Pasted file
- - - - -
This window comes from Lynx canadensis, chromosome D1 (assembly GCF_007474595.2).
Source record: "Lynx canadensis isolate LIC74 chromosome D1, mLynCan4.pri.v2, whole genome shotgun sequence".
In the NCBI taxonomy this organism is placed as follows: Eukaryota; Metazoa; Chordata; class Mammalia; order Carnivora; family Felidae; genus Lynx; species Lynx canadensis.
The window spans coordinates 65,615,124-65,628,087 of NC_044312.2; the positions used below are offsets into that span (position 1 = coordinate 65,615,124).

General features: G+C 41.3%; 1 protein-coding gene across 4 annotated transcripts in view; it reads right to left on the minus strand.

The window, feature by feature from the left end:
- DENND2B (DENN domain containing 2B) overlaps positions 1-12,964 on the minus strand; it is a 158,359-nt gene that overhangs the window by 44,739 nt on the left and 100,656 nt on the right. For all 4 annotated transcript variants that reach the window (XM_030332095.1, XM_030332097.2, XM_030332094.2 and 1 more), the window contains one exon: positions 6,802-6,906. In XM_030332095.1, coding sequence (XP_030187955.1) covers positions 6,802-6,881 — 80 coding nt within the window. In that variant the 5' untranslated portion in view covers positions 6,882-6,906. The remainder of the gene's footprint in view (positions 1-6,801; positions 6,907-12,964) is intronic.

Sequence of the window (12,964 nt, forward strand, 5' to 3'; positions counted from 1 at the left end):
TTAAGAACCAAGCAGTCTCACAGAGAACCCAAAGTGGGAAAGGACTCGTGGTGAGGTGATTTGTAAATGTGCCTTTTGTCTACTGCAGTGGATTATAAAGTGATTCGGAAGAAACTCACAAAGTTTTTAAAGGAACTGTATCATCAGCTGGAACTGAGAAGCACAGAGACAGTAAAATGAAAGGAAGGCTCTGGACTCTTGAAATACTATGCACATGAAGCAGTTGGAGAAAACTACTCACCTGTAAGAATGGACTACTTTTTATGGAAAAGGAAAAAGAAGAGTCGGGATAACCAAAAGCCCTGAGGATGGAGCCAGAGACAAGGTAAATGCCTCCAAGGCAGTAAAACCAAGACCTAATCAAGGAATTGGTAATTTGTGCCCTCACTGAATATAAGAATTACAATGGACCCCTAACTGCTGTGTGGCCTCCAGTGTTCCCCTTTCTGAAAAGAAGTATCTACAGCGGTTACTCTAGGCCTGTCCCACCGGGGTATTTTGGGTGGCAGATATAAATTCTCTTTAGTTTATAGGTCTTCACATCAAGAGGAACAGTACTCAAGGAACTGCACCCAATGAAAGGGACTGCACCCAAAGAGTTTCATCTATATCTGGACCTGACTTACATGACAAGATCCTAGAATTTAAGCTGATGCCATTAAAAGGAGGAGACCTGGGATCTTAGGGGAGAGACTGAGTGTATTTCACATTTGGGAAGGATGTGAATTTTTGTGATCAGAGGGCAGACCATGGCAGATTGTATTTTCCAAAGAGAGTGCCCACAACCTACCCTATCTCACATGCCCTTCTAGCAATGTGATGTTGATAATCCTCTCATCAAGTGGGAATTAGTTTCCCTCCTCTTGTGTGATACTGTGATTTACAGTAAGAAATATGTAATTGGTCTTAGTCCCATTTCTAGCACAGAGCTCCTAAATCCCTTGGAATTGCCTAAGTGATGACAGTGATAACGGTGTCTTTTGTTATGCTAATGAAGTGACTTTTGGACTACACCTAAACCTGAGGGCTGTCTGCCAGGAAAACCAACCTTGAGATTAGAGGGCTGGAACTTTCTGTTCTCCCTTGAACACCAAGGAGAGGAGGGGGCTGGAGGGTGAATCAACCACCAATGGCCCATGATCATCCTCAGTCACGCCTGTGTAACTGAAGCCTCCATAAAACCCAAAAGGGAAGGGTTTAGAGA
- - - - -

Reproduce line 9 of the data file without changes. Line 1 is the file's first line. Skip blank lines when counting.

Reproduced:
TTAAGAACCAAGCAGTCTCACAGAGAACCCAAAGTGGGAAAGGACTCGTGGTGAGGTGATTTGTAAATGTGCCTTTTGTCTACTGCAGTGGATTATAAAGTGATTCGGAAGAAACTCACAAAGTTTTTAAAGGAACTGTATCATCAGCTGGAACTGAGAAGCACAGAGACAGTAAAATGAAAGGAAGGCTCTGGACTCTTGAAATACTATGCACATGAAGCAGTTGGAGAAAACTACTCACCTGTAAGAATGGACTACTTTTTATGGAAAAGGAAAAAGAAGAGTCGGGATAACCAAAAGCCCTGAGGATGGAGCCAGAGACAAGGTAAATGCCTCCAAGGCAGTAAAACCAAGACCTAATCAAGGAATTGGTAATTTGTGCCCTCACTGAATATAAGAATTACAATGGACCCCTAACTGCTGTGTGGCCTCCAGTGTTCCCCTTTCTGAAAAGAAGTATCTACAGCGGTTACTCTAGGCCTGTCCCACCGGGGTATTTTGGGTGGCAGATATAAATTCTCTTTAGTTTATAGGTCTTCACATCAAGAGGAACAGTACTCAAGGAACTGCACCCAATGAAAGGGACTGCACCCAAAGAGTTTCATCTATATCTGGACCTGACTTACATGACAAGATCCTAGAATTTAAGCTGATGCCATTAAAAGGAGGAGACCTGGGATCTTAGGGGAGAGACTGAGTGTATTTCACATTTGGGAAGGATGTGAATTTTTGTGATCAGAGGGCAGACCATGGCAGATTGTATTTTCCAAAGAGAGTGCCCACAACCTACCCTATCTCACATGCCCTTCTAGCAATGTGATGTTGATAATCCTCTCATCAAGTGGGAATTAGTTTCCCTCCTCTTGTGTGATACTGTGATTTACAGTAAGAAATATGTAATTGGTCTTAGTCCCATTTCTAGCACAGAGCTCCTAAATCCCTTGGAATTGCCTAAGTGATGACAGTGATAACGGTGTCTTTTGTTATGCTAATGAAGTGACTTTTGGACTACACCTAAACCTGAGGGCTGTCTGCCAGGAAAACCAACCTTGAGATTAGAGGGCTGGAACTTTCTGTTCTCCCTTGAACACCAAGGAGAGGAGGGGGCTGGAGGGTGAATCAACCACCAATGGCCCATGATCATCCTCAGTCACGCCTGTGTAACTGAAGCCTCCATAAAACCCAAAAGGGAAGGGTTTAGAGA